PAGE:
But most of all, thank you for working on this stuff! It's brilliant.
Hi Millimetric, I don't have any problems for a chat, the only issue is how and when ;-) Were I live the connection is not excellent, but an hangout/skype is probably doable.).
I don't know where is the right place to discussed about the stats of Number of Article( NS0) and its sub page. The sub-page structure is depends on book structure. Some Wikisource have used one word one sub-page for 60000 word dictionary. So Subpage should not be counted as Total Numbers of Stats. It should be counted and presented in nested with its main page. And its most needed for Wikisource, stats for proofreading ( validate, proofread, No text and Problematic )of each user.
@Aubrey also pointed me to https://tools.wmflabs.org/phetools/statistics.php?diff=1 and https://tools.wmflabs.org/phetools/stats.html which look like great tools for us to understand how people need their stats. Thanks to you both!
I would say that phetools is an internal reflective piece of data, and maybe a little bit of interwiki tease.
For comparison: a higher aggregation level also exists on wikibooks (probably different). I built a set of reports to cover that aspect of Wikibooks. But I have to say few ever used it or at least I received hardly any feedback. https://stats.wikimedia.org/wikibooks/EN/WikiBookIndex.htm Maybe I didn't present the things people cared about. Or maybe people didn't know it was there.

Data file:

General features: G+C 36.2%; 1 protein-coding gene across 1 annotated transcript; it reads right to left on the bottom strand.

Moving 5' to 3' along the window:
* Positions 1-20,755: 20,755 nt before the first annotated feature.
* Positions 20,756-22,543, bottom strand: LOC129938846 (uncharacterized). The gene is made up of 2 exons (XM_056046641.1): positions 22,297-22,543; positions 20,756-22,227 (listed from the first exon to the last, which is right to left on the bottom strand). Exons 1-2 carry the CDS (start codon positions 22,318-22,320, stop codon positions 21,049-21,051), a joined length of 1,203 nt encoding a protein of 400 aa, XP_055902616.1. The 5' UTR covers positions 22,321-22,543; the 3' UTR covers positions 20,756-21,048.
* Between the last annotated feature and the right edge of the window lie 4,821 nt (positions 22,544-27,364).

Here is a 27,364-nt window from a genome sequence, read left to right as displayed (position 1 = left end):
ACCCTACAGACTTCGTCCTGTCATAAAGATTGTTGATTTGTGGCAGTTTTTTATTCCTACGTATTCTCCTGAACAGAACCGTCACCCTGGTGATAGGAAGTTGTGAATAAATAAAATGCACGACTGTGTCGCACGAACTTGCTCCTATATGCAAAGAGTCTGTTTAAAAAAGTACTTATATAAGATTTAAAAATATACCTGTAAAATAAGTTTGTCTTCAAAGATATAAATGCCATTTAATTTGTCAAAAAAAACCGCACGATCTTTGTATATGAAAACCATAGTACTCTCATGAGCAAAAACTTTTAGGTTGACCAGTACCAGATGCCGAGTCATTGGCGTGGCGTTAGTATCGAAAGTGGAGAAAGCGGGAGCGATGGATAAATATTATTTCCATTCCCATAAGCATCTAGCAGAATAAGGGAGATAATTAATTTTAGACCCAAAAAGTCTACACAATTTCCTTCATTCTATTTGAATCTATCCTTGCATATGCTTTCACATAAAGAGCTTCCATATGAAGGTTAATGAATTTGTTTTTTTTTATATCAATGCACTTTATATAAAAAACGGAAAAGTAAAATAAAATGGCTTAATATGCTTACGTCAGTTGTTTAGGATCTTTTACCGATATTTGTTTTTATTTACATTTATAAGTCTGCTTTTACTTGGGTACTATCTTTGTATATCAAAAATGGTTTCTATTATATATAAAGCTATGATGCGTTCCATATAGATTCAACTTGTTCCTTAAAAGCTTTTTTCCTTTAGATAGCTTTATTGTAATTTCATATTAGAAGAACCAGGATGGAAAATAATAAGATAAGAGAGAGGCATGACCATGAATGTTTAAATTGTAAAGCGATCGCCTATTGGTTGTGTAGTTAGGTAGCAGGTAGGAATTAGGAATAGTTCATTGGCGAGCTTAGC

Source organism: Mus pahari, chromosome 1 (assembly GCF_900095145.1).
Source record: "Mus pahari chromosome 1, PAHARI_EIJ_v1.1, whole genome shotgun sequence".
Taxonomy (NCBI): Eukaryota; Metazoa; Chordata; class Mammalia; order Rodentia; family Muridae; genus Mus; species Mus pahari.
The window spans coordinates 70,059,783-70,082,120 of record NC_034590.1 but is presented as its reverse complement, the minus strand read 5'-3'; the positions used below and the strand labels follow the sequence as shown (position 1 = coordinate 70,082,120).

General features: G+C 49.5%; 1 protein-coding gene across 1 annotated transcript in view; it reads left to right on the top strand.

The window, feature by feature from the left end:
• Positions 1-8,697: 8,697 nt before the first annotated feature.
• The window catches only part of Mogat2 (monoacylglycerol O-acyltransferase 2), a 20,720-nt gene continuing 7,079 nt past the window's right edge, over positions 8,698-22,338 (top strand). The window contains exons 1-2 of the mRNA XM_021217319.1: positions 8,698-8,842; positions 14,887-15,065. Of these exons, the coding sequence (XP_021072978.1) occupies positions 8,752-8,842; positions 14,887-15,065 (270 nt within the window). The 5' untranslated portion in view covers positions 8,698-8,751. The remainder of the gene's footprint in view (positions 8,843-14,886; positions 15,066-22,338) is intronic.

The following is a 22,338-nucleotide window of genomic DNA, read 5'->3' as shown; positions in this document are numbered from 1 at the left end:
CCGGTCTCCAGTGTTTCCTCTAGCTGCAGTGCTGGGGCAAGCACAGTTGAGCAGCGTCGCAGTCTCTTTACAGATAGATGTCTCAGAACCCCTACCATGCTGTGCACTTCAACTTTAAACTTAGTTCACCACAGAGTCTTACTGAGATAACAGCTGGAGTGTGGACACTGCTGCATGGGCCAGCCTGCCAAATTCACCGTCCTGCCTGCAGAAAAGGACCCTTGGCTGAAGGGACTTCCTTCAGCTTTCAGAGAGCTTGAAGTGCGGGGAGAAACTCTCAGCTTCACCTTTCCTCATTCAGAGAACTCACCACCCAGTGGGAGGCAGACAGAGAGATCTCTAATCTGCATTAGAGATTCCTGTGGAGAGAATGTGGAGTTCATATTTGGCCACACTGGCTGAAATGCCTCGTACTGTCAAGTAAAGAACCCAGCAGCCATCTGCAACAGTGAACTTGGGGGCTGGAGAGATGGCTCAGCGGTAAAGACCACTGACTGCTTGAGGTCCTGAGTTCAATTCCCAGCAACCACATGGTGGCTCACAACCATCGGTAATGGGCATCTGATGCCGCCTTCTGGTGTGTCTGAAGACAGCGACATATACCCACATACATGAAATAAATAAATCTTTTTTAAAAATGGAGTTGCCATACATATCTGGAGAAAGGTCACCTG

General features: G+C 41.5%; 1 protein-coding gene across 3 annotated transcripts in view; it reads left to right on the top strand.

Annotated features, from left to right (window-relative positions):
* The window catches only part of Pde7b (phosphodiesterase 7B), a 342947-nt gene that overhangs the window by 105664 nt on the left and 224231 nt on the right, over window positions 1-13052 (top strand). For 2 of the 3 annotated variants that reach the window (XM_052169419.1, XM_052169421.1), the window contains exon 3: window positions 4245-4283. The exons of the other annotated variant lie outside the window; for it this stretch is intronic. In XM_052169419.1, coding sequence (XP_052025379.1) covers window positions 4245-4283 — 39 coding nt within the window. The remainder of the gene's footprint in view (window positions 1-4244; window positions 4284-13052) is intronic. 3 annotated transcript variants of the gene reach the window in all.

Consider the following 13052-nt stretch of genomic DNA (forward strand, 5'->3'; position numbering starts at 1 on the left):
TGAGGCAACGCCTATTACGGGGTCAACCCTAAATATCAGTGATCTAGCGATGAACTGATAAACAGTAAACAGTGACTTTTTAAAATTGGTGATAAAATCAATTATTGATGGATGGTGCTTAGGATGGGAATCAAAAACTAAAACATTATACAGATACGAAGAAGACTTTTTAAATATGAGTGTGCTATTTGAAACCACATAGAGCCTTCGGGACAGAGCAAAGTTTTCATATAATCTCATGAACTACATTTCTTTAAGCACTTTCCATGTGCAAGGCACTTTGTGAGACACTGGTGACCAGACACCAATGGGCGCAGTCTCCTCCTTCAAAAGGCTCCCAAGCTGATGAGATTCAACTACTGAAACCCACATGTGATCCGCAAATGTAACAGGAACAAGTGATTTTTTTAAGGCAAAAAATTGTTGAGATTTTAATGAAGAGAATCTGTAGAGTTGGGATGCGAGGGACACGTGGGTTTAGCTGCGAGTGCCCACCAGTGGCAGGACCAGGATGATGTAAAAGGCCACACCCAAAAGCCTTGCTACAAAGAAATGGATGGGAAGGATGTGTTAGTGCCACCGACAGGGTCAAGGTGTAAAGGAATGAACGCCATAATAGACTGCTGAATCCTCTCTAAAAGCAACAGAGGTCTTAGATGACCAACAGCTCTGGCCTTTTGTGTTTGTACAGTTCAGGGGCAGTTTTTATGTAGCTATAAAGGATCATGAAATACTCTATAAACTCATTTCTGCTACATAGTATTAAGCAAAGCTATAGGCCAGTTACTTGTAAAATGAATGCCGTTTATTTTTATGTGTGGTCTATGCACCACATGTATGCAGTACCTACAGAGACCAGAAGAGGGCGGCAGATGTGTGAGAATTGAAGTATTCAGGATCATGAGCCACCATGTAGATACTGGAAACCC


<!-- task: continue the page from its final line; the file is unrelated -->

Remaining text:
That's pretty cool! :) Will it still be updated? I guess it's harder to do page-views of each book. (Or did I mis-read the page you linked?).
Page views per book, could be done, but it would require custom code invoking the page view API. And sorry I have no intent to maintain that code. I only gave the link to serve as example of what per book metrics could entail. Right now the large index of chapters colors each chapter title based on amount of text in the chapter.
Another stats that would be cool: number of active users per day. I can't stress enough the fact that for sister projects we can think of stats that are maybe meaningless or too expensive for Wikipedia. Also, we love to have graphs/charts, to better understand the picture.
If you just want the pageviews of the current page and subpages, you could try Massviews with "Subpages" set as the "Source". E.g. http://tools.wmflabs.org/massviews/?platform=all-access&agent=user&source=subpages&target=https%3A%2F%2Fen.wikibooks.org%2Fwiki%2FMuggles%2527_Guide_to_Harry_Potter&range=latest-20&sort=views&direction=1&view=list [Edit]: My comment is merely to help you if you need this data right now. I do not work on Wikistats and do not mean to portray Massviews as some sort of replacement :)
Do you feel this screen provides a good overview of Wikimedia projects?
The numbers are made up, but the choice of metrics is deliberate. If this is not a good overview, what other metrics would you highlight?
Not really. The "Top Contributors" is a very poor choice for showing on the dashboard. Many users do not want to be present in such lists, but if a way to opt out is offered, the list would become irrelevant. Instead, I would go with "very active editors" or "returning editors" (if those exists).
Also, media uploads is relevant only at wiki level (and even then, mostly for Commons). Mixing free media with protected materials brings little overview on the activity.